By KARL RITTER, Associated Press
STOCKHOLM (AP) — By honoring the global chemical weapons watchdog, the Nobel Peace Prize committee stuck to its tradition of not just awarding past achievements, but highlighting a cause, movement or process it hopes can promote world peace.
So does this high-minded ambition work?
Sometimes. The 1991 prize to Myanmar opposition leader Aung San Suu Kyi and the 1996 award to East Timor independence leaders Carlos Belo and Jose Ramos-Horta are widely seen as having had a significant political impact.
History hasn't been kind to some other prizes, like the 1994 award shared by Palestinian leader Yasser Arafat and Israeli leaders Shimon Peres and Yitzhak Rabin for what was seen as a breakthrough in peace talks. Or the 1926 prize given to the foreign ministers of France and Germany to promote reconciliation between the two World War I adversaries. A decade later, Hitler denounced their promises not to invade each other and sent troops into the demilitarized Rhineland, paving the way for WWII.
The 1973 award to U.S. Secretary of State Henry Kissinger and North Vietnamese leader Le Duc Tho (who declined it) for negotiating a ceasefire in Vietnam is among the most controversial. The war continued for two more years.
Recently, though, the influence of the Norwegian Nobel Committee is less clear cut.
The Associated Press analyzed the fallout of the six most recent peace awards, and asked the committee's non-voting secretary, Geir Lundestad, for his thoughts:
2012 — THE EUROPEAN UNION
Last year's prize underscored the EU's role in turning war-ravaged Europe into a continent of peace. It was meant to give the bloc a shot in the arm at a time when the idea of European unity was losing traction amid financial turmoil and social unrest.
FALLOUT: It's still early, but there are no signs that the Nobel helped revitalize the EU's image. Not in the minds of its citizens, at least. Their trust in the EU remains at a record low, according to the EU's own Eurobarometer surveys. The latest survey showed support for the bloc's common currency dropped to 51 percent this year, its lowest point since 2006. Only 30 percent of Europeans — unchanged from last year — had a positive image of the EU.
LUNDESTAD: "It's much too early to come to a definite conclusion about last year's prize. ... I think the committee felt that this was a rather obvious prize, which maybe came too late, but that's a different matter. And the way in which this was received by the EU, I mean you could see how exceedingly happy they were. (German Chancellor) Angela Merkel made all these ... heads of state or heads of government come to take part in the ceremony. So it was just obvious ... how proud the EU has been of this and how they promote the fact that they have received the prize. So it would certainly seem to have had a significant impact on the EU itself."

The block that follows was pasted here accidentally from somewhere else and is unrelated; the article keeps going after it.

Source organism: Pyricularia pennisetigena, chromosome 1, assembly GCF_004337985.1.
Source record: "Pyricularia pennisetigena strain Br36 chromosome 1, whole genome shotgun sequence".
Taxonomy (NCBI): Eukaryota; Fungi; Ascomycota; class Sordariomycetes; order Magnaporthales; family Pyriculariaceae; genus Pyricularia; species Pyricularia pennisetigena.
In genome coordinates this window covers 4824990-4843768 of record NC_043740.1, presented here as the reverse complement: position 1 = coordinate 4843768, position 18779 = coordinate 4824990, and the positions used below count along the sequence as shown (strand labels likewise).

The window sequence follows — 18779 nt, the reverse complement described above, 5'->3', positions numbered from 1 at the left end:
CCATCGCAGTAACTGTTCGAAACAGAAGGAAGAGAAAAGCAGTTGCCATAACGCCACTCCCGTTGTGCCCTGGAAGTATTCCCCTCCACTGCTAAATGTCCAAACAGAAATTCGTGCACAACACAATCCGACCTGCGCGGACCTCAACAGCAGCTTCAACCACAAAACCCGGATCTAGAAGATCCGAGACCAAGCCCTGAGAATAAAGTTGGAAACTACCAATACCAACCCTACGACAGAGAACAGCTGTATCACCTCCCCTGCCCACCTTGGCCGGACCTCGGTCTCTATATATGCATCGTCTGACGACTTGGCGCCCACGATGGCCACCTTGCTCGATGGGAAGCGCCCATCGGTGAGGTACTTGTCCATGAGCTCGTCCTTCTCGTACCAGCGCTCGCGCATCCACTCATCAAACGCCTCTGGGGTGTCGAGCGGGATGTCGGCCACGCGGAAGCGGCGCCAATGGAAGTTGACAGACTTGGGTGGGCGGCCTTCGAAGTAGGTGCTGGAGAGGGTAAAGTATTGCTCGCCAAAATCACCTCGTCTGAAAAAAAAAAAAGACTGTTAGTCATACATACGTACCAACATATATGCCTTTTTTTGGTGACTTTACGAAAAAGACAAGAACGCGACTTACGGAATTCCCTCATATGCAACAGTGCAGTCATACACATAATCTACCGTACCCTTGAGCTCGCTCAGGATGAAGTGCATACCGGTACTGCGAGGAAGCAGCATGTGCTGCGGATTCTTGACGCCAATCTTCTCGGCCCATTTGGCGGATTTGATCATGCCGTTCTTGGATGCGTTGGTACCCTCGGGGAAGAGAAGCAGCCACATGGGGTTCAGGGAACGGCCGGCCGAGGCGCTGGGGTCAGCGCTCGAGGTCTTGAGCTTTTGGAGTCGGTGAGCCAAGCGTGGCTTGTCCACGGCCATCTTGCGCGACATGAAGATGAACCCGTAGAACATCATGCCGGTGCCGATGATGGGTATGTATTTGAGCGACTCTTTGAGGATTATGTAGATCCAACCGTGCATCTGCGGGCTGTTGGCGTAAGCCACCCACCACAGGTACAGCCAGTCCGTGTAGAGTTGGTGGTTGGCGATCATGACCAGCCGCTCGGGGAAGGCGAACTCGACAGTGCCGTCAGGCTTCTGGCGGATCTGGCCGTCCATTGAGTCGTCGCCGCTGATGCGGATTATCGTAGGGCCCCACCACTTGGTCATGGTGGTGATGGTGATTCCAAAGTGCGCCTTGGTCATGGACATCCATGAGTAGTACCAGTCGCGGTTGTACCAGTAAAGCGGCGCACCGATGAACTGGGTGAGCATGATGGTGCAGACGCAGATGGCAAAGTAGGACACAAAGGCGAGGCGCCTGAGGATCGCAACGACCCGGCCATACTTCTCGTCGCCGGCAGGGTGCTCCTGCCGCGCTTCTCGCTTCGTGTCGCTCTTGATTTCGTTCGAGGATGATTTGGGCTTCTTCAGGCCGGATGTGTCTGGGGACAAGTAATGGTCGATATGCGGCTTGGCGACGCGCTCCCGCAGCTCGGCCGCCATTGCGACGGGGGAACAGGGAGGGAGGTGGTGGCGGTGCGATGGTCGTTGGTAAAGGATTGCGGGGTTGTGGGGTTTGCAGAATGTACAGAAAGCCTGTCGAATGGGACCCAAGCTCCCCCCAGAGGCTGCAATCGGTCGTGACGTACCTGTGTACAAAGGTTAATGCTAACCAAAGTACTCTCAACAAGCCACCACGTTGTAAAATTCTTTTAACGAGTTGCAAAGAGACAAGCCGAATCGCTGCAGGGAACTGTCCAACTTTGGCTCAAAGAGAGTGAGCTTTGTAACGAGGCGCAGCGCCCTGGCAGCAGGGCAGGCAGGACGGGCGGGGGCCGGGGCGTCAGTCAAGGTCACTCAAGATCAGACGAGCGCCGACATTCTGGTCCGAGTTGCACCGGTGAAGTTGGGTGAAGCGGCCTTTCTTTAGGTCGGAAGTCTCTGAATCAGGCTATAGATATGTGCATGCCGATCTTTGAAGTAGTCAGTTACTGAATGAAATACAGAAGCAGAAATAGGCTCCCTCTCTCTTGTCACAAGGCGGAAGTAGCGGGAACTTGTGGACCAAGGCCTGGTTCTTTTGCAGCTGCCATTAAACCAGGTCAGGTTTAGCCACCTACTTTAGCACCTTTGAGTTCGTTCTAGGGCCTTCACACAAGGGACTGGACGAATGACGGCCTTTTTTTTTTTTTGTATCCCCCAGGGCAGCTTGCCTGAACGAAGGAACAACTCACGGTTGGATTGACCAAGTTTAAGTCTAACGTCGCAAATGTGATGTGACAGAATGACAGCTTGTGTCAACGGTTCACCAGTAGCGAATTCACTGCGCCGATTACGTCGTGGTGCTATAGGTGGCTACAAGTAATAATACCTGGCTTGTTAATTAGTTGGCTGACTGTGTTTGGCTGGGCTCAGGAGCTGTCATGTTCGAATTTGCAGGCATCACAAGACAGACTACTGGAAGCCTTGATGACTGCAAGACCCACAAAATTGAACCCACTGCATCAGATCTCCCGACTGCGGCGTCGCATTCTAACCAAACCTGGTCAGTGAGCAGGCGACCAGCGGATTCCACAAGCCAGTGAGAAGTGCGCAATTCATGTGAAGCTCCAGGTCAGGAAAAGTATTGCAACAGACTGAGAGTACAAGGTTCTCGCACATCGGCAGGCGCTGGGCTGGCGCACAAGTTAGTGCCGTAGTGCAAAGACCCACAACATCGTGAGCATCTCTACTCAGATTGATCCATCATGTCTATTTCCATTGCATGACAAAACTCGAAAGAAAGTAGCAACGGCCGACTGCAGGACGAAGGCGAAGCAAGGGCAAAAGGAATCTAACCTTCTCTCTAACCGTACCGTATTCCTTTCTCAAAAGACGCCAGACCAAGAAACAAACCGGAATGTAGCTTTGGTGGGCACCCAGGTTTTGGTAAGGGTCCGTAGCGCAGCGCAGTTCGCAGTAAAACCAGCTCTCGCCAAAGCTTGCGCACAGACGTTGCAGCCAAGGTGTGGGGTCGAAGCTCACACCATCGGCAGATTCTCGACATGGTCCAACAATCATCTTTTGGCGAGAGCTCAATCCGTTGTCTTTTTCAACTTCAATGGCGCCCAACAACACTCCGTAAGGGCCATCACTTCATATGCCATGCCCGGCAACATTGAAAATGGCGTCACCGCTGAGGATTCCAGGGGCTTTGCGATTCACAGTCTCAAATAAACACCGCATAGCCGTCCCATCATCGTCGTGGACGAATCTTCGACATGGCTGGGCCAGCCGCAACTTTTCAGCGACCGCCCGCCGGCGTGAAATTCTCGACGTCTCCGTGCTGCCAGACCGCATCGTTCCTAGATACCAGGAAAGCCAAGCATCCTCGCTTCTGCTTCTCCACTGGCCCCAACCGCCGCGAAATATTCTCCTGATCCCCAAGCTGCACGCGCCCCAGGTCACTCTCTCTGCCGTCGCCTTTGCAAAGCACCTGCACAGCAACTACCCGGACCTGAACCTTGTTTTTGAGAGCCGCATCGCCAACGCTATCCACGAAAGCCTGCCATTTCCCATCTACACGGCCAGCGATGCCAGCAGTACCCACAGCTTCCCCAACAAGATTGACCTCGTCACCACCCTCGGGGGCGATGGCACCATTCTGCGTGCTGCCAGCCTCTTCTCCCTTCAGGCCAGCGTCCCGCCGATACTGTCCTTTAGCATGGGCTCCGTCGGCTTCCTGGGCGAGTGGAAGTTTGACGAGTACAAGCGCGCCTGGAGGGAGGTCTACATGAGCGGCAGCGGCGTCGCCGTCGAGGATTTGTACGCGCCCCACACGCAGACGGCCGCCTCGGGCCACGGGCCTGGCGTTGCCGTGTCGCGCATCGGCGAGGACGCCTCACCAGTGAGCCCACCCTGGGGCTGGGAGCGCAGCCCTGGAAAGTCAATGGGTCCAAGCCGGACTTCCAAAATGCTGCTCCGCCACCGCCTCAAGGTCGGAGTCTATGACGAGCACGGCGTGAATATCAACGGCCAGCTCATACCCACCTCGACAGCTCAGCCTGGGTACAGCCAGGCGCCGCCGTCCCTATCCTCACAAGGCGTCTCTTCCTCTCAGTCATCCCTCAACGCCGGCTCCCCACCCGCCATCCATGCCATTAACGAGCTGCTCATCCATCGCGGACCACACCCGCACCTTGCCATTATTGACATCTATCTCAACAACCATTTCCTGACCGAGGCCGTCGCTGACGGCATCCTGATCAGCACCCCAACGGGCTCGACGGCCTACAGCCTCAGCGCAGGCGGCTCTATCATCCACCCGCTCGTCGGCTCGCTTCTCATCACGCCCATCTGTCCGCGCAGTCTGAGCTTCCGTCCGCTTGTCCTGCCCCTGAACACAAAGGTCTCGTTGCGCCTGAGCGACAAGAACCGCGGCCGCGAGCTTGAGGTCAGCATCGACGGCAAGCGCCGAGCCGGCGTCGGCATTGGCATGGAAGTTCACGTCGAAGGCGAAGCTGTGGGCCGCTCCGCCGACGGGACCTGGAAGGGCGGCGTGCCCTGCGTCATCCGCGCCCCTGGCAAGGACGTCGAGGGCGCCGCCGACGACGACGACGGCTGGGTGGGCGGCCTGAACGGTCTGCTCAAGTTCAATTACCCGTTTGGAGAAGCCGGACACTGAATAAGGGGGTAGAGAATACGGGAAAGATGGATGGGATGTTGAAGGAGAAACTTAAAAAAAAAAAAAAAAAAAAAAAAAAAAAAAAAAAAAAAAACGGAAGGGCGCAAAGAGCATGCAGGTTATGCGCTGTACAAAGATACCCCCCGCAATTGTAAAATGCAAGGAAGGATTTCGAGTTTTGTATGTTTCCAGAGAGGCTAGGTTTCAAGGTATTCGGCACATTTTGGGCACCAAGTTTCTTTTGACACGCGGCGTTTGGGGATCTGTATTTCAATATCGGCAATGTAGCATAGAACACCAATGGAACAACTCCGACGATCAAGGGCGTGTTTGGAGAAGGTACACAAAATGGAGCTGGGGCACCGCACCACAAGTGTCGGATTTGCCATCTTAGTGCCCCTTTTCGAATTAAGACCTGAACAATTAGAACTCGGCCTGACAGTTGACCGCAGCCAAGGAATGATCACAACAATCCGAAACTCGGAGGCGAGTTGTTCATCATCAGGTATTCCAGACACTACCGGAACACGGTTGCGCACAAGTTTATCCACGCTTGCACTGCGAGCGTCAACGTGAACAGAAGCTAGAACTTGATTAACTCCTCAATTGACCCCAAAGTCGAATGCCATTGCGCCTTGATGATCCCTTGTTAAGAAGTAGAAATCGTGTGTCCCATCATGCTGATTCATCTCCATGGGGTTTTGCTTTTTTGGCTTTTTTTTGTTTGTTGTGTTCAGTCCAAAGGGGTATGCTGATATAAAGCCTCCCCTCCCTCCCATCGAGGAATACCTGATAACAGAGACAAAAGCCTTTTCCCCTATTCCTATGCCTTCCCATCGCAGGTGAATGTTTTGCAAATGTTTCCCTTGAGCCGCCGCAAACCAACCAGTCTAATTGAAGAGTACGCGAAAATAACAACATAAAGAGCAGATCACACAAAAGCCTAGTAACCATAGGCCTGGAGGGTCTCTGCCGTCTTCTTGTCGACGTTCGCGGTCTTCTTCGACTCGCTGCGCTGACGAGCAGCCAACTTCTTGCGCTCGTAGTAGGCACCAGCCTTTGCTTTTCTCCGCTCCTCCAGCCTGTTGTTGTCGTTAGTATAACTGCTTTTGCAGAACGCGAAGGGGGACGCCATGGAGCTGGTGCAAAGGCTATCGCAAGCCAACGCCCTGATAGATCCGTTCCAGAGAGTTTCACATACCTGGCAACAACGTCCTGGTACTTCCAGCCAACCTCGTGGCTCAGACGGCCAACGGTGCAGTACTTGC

2011 — PRESIDENT ELLEN JOHNSON SIRLEAF AND WOMEN'S RIGHTS ACTIVIST LEYMAH GBOWEE OF LIBERIA, AND YEMENI ACTIVIST TAWAKKUL KARMAN
The committee hoped that giving the prize to the three women would "help to bring an end to the suppression of women that still occurs in many countries, and to realize the great potential for democracy and peace that women can represent."
FALLOUT: The Nobel amplified Karman's calls for reforms in Yemen and the street protests she helped organize against President Ali Abduallah Saleh. He agreed to step down a month later after pressure from the U.S. and Gulf states, but there is little sign that the rights of women have improved since. Human Rights Watch says Yemeni women still cannot marry without permission, do not have secondary rights in divorce and child custody and more than half are married off before they are 18 — some as young as 8.
The political role of women has improved in sub-Saharan Africa, with Joyce Banda becoming president of Malawi and Nkosazana Dlamini-Zuma appointed as the first female chair of the African Union Commission. Sirleaf used her prize money to help fund scholarships for girls and also to help pay for school dormitories for young women, according to spokesman Jerolinmek Piah. Tangible results from those efforts, though, will take years to materialize. Sirleaf had a falling out with co-winner Gbowee, who resigned her post as head of the reconciliation commission, accusing Sirleaf of engaging in nepotism and failure to fight corruption.